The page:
AUBURN, NS - Instilling a passion for Gaelic culture in Kings County students is a big motivator for retired teacher Don Hyslop.
Hyslop has always had a passion for the Scottish culture. Before he retired in 2004, he held concerts each May with his students at Pine Ridge Middle School to celebrate Gaelic Awareness Month in Nova Scotia.
“Back then, we even had former premier Rodney MacDonald perform,” he says.
Since his retirement, Hyslop is still sharing his passion with students at both Pine Ride and West Kings through lunchtime Gaelic club that meets once a week during lunchtime at each school. There are eight students at West Kings and seven at Pine Ridge who participate regularly.
“Although much more difficult to organize as someone who is a retired teacher, it is something the students wanted to try and there are so many people in the Valley of Scottish heritage who don’t often get an opportunity to celebrate their culture so it is well worth the effort,” he said.
“The students learn some basic conversation as well as some Gaelic songs and, as a volunteer activity, only the ones who are very interested take part and stick with it.”
This spring, the students will showcase their love of all things Scots with a return of the concerts Hyslop used to hold more than a decade ago. Scottish Gaelic Heritage Night will be held on May 25 by the West Kings Gaelic Club, in partnership with the Pine Ridge Gaelic Club and the West Kings Student Council.
The line-up for the evening covers many aspects of Nova Scotia’s Scottish culture, Hyslop says. Performers include the 14 Wing Greenwood Pipes and Drums - well known throughout the Valley for their performances during the summer months – which recently celebrated its 75th anniversary as a group. The Amethyst Scottish Dancers from Halifax are also slated to perform.
Vocalist Lewis MacKinnon, who is the executive director of Gaelic Affairs in the province, will also attend. MacKinnon was nominated for an ECMA in the traditional/roots category for his album A’Seo. He has performed in Scottish Gelic, English and Irish across Atlantic Canada and New England and was artist-in-residence for Celtic Colours in 2010. In 2011, he was the first non-Scottish bard (poet laureate) to receive the Scottish Bardic Crown.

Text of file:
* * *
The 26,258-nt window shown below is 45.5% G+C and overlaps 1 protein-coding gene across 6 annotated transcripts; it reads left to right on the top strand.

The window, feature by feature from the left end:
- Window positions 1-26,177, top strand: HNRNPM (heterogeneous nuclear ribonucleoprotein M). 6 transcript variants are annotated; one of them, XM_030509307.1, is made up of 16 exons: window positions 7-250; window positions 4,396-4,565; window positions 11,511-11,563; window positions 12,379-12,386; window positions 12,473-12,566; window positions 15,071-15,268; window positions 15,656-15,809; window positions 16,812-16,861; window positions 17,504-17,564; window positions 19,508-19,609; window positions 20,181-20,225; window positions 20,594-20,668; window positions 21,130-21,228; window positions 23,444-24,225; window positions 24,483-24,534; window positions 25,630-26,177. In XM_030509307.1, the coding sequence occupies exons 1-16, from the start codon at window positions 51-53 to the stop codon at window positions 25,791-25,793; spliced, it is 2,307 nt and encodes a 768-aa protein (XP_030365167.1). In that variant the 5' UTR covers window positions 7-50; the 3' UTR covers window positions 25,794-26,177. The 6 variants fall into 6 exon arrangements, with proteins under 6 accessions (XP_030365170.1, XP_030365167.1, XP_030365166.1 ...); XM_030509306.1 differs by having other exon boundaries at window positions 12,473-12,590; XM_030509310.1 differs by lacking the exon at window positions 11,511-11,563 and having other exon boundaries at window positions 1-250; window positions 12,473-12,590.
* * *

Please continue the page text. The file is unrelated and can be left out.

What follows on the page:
Local talent will also be featured, with Michael Trehan performing a solo set on the pipes. The Nictaux resident is a student at Middleton High School and only took up piping three years ago, but is already turning heads in the piping world. Besides playing with the Greenwood band, he performed last summer with the 78th Highlanders at the Halifax Citadel and entertained cruise ship passengers on the Halifax waterfront.
The Pine Ridge Middle School Gaelic singers will also entertain with a selection of “puirt a beul” or mouth music pieces that are sure to get feet tapping, while the West Kings Gaelic Chorus will share their love of Gaelic songs by performing tunes made popular by the Rankin Family and Mary Jane Lamond.
“I would encourage people to attend not only if they are of Scottish descent but if they are interested in good entertainment for a really family type price,” Hyslop said. “We have acts other than our school performers that are professional in their field. It is a one-night-only performance.”
Tickets are $5 and are now on sale at both schools, or can be purchased from members of the Pine Ridge or West Kings Gaelic clubs or members of the West Kings Student Council. Only 250 tickets are available.
“Don’t hesitate to get yours, the show is sure to sell out quickly,” Hyslop added.
A portion of the proceeds will go to support the West Kings Student Council.
Did you know?
May marks Gaelic Awareness Month in Nova Scotia. It’s aimed at honouring Gaels and promoting and celebrating language, culture and community. Gaelic language and culture have been a part of Nova Scotia since the late 1700s. Passed down ‘o ghlùin gu glùin’ (literally ‘from knee to knee’) for generations, the presence of Gaelic has long contributed to the province. Almost one-third of Nova Scotians today can trace their roots back to Gaelic-speaking settlers from the Islands and Highlands of Scotland. Many are involved in cultural activities that enrich communities and help define Nova Scotia as a unique place in the world.
Source: Province of Nova Scotia